The subclasses of a class inherit all of its public and protected methods, and possibly its package methods as well, so the number of methods a class has directly impacts the complexity of its subclasses. Classes with large numbers of methods are often specific to a particular application, reducing the ability to reuse them.
The definition of WMC is based upon NLM, and it provides the same configuration parameters for counting inherited methods and of varying visibility. The main difference is that NLM always counts each method as 1, whereas WMC will weight each method. There are two weighting schemes:
The response set of a class is the set of all methods that can be invoked as a result of a message sent to an object of the class. This includes methods in the class's inheritance hierarchy and methods that can be invoked on other objects. The Response For Class metric is defined to be size of the response set for the class. A class which provides a larger response set is considered to be more complex than one with a smaller response set.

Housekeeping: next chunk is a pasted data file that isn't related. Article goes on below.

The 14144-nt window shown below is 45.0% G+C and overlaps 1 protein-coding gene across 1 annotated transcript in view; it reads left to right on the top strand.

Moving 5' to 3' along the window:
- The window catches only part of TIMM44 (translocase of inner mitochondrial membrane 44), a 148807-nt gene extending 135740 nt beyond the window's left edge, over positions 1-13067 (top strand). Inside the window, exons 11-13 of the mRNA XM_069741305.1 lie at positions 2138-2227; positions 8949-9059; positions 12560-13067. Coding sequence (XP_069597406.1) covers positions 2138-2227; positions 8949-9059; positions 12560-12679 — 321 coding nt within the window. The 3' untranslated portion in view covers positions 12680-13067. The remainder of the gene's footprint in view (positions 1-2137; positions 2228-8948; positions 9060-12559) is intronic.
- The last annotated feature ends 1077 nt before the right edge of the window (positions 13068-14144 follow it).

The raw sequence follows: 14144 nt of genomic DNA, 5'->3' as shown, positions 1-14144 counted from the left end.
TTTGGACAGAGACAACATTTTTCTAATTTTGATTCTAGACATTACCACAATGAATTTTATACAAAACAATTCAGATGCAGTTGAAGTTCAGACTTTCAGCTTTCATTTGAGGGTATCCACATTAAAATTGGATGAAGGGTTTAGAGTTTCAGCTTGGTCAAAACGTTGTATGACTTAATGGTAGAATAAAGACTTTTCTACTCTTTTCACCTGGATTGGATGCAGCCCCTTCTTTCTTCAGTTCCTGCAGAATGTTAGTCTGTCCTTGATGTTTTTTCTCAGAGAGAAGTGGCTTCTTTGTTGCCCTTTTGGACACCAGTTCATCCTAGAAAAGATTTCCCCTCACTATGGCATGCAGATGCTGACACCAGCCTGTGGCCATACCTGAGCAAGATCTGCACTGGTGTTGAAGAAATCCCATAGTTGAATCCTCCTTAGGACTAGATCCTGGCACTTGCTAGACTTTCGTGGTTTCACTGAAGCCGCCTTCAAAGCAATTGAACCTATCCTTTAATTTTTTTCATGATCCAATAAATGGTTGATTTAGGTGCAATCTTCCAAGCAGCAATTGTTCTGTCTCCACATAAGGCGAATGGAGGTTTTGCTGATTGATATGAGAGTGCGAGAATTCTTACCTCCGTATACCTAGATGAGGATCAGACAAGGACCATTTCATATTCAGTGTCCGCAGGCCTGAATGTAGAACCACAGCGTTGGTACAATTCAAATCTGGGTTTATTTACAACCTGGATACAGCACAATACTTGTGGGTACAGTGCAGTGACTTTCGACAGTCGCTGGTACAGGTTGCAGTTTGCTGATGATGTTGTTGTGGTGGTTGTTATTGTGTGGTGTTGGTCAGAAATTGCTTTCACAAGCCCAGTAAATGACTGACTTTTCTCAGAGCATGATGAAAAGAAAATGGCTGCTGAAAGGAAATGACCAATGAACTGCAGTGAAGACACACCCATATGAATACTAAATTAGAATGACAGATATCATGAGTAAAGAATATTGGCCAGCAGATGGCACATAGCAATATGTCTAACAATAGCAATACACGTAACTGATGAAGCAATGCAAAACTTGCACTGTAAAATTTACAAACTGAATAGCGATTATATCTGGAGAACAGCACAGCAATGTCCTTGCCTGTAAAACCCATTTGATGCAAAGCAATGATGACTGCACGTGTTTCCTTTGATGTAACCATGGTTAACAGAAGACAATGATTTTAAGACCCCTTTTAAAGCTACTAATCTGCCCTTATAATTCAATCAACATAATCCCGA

One reason for this is that if a method call on a class can result in a large number of different method calls on the target and other classes, then it can be harder to test the behavior of the class and debug problems. It will typically require a deeper understanding of the potential interactions that objects of the class can have with the rest of the system.
RFC is defined as the sum of NLM and NRM for the class. The local methods include all of the public, protected, package and private methods, but not methods declared only in a superclass.
DAC is defined for classes and interfaces. It counts the number of reference types that are used in the field declarations of the class or interface. The component types of arrays are also counted. Any field with a type that is either a supertype or a subtype of the class is not counted.
FANOUT is defined for classes and interfaces, constructors and methods. It counts the number of reference types that are used in: